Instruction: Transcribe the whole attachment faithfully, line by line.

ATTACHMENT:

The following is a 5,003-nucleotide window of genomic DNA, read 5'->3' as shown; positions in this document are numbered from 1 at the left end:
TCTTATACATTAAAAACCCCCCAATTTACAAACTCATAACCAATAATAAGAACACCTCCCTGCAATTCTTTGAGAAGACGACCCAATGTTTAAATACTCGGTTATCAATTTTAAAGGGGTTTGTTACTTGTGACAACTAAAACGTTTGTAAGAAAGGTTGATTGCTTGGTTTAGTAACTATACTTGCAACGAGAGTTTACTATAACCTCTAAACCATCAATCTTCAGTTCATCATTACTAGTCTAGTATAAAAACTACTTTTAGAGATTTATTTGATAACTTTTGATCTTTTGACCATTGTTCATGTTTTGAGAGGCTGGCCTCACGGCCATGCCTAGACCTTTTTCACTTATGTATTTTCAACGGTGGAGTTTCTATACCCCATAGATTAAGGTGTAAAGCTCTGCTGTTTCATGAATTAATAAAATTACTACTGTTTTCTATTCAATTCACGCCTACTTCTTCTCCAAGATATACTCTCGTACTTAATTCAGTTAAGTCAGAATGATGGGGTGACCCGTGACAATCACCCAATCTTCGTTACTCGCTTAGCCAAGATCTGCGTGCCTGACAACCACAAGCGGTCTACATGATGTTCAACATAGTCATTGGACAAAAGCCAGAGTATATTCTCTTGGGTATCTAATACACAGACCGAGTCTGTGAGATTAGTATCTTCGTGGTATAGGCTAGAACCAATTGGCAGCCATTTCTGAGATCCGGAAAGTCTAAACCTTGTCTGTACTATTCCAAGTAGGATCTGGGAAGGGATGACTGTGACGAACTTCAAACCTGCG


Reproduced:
The following is a 5,003-nucleotide window of genomic DNA, read 5'->3' as shown; positions in this document are numbered from 1 at the left end:
TCTTATACATTAAAAACCCCCCAATTTACAAACTCATAACCAATAATAAGAACACCTCCCTGCAATTCTTTGAGAAGACGACCCAATGTTTAAATACTCGGTTATCAATTTTAAAGGGGTTTGTTACTTGTGACAACTAAAACGTTTGTAAGAAAGGTTGATTGCTTGGTTTAGTAACTATACTTGCAACGAGAGTTTACTATAACCTCTAAACCATCAATCTTCAGTTCATCATTACTAGTCTAGTATAAAAACTACTTTTAGAGATTTATTTGATAACTTTTGATCTTTTGACCATTGTTCATGTTTTGAGAGGCTGGCCTCACGGCCATGCCTAGACCTTTTTCACTTATGTATTTTCAACGGTGGAGTTTCTATACCCCATAGATTAAGGTGTAAAGCTCTGCTGTTTCATGAATTAATAAAATTACTACTGTTTTCTATTCAATTCACGCCTACTTCTTCTCCAAGATATACTCTCGTACTTAATTCAGTTAAGTCAGAATGATGGGGTGACCCGTGACAATCACCCAATCTTCGTTACTCGCTTAGCCAAGATCTGCGTGCCTGACAACCACAAGCGGTCTACATGATGTTCAACATAGTCATTGGACAAAAGCCAGAGTATATTCTCTTGGGTATCTAATACACAGACCGAGTCTGTGAGATTAGTATCTTCGTGGTATAGGCTAGAACCAATTGGCAGCCATTTCTGAGATCCGGAAAGTCTAAACCTTGTCTGTACTATTCCAAGTAGGATCTGGGAAGGGATGACTGTGACGAACTTCAAACCTGCG